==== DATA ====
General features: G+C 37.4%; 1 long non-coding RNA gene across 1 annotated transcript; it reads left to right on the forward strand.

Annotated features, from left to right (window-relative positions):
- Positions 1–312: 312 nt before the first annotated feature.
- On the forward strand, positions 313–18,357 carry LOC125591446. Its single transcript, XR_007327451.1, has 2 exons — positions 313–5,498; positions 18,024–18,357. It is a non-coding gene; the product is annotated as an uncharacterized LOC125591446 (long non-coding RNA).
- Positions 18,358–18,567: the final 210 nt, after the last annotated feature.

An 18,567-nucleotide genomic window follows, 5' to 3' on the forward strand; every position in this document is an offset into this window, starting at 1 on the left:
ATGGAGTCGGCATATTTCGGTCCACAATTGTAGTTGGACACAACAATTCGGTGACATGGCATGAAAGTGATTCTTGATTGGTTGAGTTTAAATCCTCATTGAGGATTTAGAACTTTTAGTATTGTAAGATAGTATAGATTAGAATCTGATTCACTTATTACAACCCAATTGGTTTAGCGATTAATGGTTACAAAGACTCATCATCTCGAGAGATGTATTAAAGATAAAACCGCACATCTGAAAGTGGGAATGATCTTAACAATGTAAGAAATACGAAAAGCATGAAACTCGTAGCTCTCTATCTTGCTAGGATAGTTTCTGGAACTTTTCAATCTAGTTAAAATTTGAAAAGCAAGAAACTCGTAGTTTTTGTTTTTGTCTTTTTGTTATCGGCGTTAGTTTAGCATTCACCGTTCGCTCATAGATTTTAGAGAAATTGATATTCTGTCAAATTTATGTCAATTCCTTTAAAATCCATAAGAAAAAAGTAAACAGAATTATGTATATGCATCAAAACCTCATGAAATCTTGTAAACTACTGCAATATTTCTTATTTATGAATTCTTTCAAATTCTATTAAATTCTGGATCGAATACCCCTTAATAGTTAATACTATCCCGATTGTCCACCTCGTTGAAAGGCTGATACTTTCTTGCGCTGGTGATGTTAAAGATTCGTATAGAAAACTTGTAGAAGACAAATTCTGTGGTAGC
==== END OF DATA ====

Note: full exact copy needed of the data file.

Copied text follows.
General features: G+C 37.4%; 1 long non-coding RNA gene across 1 annotated transcript; it reads left to right on the forward strand.

Annotated features, from left to right (window-relative positions):
- Positions 1–312: 312 nt before the first annotated feature.
- On the forward strand, positions 313–18,357 carry LOC125591446. Its single transcript, XR_007327451.1, has 2 exons — positions 313–5,498; positions 18,024–18,357. It is a non-coding gene; the product is annotated as an uncharacterized LOC125591446 (long non-coding RNA).
- Positions 18,358–18,567: the final 210 nt, after the last annotated feature.

An 18,567-nucleotide genomic window follows, 5' to 3' on the forward strand; every position in this document is an offset into this window, starting at 1 on the left:
ATGGAGTCGGCATATTTCGGTCCACAATTGTAGTTGGACACAACAATTCGGTGACATGGCATGAAAGTGATTCTTGATTGGTTGAGTTTAAATCCTCATTGAGGATTTAGAACTTTTAGTATTGTAAGATAGTATAGATTAGAATCTGATTCACTTATTACAACCCAATTGGTTTAGCGATTAATGGTTACAAAGACTCATCATCTCGAGAGATGTATTAAAGATAAAACCGCACATCTGAAAGTGGGAATGATCTTAACAATGTAAGAAATACGAAAAGCATGAAACTCGTAGCTCTCTATCTTGCTAGGATAGTTTCTGGAACTTTTCAATCTAGTTAAAATTTGAAAAGCAAGAAACTCGTAGTTTTTGTTTTTGTCTTTTTGTTATCGGCGTTAGTTTAGCATTCACCGTTCGCTCATAGATTTTAGAGAAATTGATATTCTGTCAAATTTATGTCAATTCCTTTAAAATCCATAAGAAAAAAGTAAACAGAATTATGTATATGCATCAAAACCTCATGAAATCTTGTAAACTACTGCAATATTTCTTATTTATGAATTCTTTCAAATTCTATTAAATTCTGGATCGAATACCCCTTAATAGTTAATACTATCCCGATTGTCCACCTCGTTGAAAGGCTGATACTTTCTTGCGCTGGTGATGTTAAAGATTCGTATAGAAAACTTGTAGAAGACAAATTCTGTGGTAGC